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AMPA glutamate receptor subunit 2 in normal and visually deprived macaque visual cortex



Glutamate and its various receptors are known to play an important role in excitatory synaptic transmission throughout the CNS, including the primary visual cortex. Among subunits of the AMPA receptors (α-amino-3-hydroxy-5-methyl-4-isoxazole propionic acid), subunit 2 (GluR2) is of special significance because it controls their Ca2+ permeability. In the past, this subunit has been studied mostly in conjunction with other AMPA subunits. The present study sought to determine if GluR2 alone has a distinct laminar distribution in the normal macaque visual cortex, and if its pattern correlated with that of cytochrome oxidase (CO) under normal and monocularly deprived conditions. In the normal adult cortex, GluR2 immunoreactivity (ir) had a patchy distribution in layers II/III, in register with CO-rich puffs. GluR2-ir highlighted the upper border of layer II, the lower border of layer IV (previously termed IVCβdark) and, most prominently, layer VI. Labeled neurons were primarily of the pyramidal type present in the upper border and lower half of layer VI, layers II/III, and scattered in layers V and upper IVB. Labeled nonpyramidal cells were large in layer IVB and small in IVCβdark. Notably, the bulk of CO-rich layers IVC and IVA had very low levels of GluR2-ir. At fetal day 13, however, GluR2 labeling showed a honeycomb-like pattern in layer IVA not found in the adult. A fragment of GluR2 cDNA was generated from a human cDNA library, and in situ hybridization revealed an expression pattern similar to that of GluR2 proteins. After 1–4 weeks of monocular impulse blockade with tetrodotoxin (TTX), alternating rows of strong and weak GluR2-ir in layers VI and II/III appeared in register with CO-labeled dark and light ocular dominance columns in layer IVC and puffs in II/III, respectively. Our results indicate that various cortical layers are differentially influenced by glutamate. The bulk of the major geniculate-recipient layers IVC and IVA have low levels of GluR2, presumably favoring synaptic transmission via Ca2+-permeable glutamate receptors. GluR2 plays a more important role in supragranular and infragranular layers, where the initial geniculate signals are further modified and are transmitted to other cortical and subcortical centers. The maintenance of GluR2 in these output layers is governed by visual input and neuronal activity, as monocular impulse blockade induced a down-regulation of this subunit in deprived ocular dominance columns.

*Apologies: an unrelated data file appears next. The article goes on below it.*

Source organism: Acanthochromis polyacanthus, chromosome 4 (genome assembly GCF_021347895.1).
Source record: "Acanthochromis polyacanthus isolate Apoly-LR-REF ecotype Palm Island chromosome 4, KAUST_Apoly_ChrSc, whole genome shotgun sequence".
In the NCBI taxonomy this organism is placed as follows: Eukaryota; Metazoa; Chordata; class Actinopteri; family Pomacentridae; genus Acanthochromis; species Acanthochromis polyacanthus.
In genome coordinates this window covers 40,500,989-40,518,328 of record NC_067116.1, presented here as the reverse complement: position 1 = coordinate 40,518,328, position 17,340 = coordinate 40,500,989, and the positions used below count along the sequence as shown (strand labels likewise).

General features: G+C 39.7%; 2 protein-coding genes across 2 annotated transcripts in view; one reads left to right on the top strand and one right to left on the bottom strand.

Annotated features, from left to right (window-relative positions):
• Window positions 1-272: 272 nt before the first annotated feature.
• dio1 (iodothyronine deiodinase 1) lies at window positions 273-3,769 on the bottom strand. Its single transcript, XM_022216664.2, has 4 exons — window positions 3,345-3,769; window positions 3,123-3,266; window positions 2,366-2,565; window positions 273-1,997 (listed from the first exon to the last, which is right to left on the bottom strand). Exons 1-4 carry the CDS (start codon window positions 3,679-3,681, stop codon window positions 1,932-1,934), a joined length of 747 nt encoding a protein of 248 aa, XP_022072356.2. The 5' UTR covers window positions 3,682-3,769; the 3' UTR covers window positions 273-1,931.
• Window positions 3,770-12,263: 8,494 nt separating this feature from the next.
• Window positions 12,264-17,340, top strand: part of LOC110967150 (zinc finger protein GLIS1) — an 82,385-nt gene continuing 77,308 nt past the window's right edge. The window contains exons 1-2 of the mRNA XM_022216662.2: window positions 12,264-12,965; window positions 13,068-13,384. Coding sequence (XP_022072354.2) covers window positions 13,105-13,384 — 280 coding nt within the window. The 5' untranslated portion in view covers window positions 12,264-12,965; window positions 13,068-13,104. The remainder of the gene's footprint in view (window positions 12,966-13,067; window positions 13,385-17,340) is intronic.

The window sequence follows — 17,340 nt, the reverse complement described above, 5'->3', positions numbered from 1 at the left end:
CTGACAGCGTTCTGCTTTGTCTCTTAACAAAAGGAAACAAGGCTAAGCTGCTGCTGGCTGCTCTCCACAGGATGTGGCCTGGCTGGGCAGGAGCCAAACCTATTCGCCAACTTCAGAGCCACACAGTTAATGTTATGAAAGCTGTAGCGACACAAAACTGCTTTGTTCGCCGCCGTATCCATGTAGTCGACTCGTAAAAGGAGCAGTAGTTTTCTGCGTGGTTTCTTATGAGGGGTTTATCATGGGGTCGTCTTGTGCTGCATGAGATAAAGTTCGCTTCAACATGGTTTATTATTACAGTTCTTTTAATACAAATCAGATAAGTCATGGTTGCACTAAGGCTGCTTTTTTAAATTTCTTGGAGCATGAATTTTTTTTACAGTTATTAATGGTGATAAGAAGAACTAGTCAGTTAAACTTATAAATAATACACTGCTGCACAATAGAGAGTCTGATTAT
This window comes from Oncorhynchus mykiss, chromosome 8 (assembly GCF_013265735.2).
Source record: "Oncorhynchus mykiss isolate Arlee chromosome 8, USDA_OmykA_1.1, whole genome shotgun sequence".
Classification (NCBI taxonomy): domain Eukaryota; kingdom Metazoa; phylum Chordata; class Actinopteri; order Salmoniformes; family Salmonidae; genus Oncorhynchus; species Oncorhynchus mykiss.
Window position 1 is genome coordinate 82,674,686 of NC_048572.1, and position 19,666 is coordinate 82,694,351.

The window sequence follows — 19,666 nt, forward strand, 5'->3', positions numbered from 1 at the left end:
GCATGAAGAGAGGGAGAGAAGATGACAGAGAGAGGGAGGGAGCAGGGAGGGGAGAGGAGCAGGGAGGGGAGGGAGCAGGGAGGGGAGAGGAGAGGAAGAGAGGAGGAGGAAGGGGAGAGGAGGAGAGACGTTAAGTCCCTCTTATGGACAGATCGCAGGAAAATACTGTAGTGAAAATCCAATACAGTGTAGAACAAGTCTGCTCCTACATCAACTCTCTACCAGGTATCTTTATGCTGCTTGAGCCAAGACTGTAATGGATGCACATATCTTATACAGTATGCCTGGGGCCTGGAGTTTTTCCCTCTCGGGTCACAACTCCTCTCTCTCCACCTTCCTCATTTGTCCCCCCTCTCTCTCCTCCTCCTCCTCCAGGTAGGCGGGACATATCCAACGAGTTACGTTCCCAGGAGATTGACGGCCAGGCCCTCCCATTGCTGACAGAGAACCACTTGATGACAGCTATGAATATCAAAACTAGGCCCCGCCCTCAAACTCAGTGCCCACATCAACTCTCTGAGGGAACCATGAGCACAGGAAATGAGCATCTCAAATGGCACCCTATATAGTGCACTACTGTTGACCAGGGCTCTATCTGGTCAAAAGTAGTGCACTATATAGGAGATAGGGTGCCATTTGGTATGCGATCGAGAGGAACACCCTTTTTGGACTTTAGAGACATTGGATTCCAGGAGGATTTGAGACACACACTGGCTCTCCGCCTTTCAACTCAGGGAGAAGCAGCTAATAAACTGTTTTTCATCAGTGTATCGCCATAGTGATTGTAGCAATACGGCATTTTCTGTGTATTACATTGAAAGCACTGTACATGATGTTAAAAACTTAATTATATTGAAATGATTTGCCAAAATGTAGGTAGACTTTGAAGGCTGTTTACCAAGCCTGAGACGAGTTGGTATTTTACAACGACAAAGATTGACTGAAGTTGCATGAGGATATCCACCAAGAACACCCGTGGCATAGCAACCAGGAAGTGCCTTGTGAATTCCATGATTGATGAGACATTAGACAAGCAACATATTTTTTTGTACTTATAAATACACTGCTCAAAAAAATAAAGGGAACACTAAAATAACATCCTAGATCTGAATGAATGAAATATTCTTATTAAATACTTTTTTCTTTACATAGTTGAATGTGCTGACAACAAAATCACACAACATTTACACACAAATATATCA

Corresponding author

Address correspondence and reprint requests to: Margaret T.T. Wong-Riley, Department of Cell Biology, Neurobiology, and Anatomy, Medical College of Wisconsin, Milwaukee, WI 53226, USA. E-mail:


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AMPA glutamate receptor subunit 2 in normal and visually deprived macaque visual cortex



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